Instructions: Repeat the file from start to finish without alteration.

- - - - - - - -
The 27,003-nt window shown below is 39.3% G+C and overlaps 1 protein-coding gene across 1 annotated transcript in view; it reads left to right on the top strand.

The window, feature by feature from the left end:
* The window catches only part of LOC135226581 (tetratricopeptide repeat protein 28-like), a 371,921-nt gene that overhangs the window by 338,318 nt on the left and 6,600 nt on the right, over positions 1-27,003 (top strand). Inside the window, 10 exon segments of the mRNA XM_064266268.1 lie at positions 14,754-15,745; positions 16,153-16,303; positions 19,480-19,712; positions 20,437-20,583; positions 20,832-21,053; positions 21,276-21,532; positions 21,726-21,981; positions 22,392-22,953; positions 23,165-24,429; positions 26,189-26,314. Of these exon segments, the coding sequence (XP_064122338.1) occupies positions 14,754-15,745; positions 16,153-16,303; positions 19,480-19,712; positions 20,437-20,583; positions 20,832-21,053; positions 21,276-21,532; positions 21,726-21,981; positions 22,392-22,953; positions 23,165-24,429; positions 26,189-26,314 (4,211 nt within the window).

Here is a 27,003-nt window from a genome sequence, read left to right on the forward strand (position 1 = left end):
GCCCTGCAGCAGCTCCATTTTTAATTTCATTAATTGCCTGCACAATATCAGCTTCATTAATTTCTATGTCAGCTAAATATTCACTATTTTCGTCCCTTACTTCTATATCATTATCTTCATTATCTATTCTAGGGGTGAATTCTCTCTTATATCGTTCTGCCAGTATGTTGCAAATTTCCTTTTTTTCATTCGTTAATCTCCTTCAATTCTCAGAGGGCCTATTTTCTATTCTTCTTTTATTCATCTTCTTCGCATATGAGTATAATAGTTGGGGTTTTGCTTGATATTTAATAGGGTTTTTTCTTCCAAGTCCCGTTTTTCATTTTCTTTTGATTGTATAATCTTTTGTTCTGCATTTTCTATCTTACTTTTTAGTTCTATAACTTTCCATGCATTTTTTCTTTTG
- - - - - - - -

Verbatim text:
The 27,003-nt window shown below is 39.3% G+C and overlaps 1 protein-coding gene across 1 annotated transcript in view; it reads left to right on the top strand.

The window, feature by feature from the left end:
* The window catches only part of LOC135226581 (tetratricopeptide repeat protein 28-like), a 371,921-nt gene that overhangs the window by 338,318 nt on the left and 6,600 nt on the right, over positions 1-27,003 (top strand). Inside the window, 10 exon segments of the mRNA XM_064266268.1 lie at positions 14,754-15,745; positions 16,153-16,303; positions 19,480-19,712; positions 20,437-20,583; positions 20,832-21,053; positions 21,276-21,532; positions 21,726-21,981; positions 22,392-22,953; positions 23,165-24,429; positions 26,189-26,314. Of these exon segments, the coding sequence (XP_064122338.1) occupies positions 14,754-15,745; positions 16,153-16,303; positions 19,480-19,712; positions 20,437-20,583; positions 20,832-21,053; positions 21,276-21,532; positions 21,726-21,981; positions 22,392-22,953; positions 23,165-24,429; positions 26,189-26,314 (4,211 nt within the window).

Here is a 27,003-nt window from a genome sequence, read left to right on the forward strand (position 1 = left end):
GCCCTGCAGCAGCTCCATTTTTAATTTCATTAATTGCCTGCACAATATCAGCTTCATTAATTTCTATGTCAGCTAAATATTCACTATTTTCGTCCCTTACTTCTATATCATTATCTTCATTATCTATTCTAGGGGTGAATTCTCTCTTATATCGTTCTGCCAGTATGTTGCAAATTTCCTTTTTTTCATTCGTTAATCTCCTTCAATTCTCAGAGGGCCTATTTTCTATTCTTCTTTTATTCATCTTCTTCGCATATGAGTATAATAGTTGGGGTTTTGCTTGATATTTAATAGGGTTTTTTCTTCCAAGTCCCGTTTTTCATTTTCTTTTGATTGTATAATCTTTTGTTCTGCATTTTCTATCTTACTTTTTAGTTCTATAACTTTCCATGCATTTTTTCTTTTG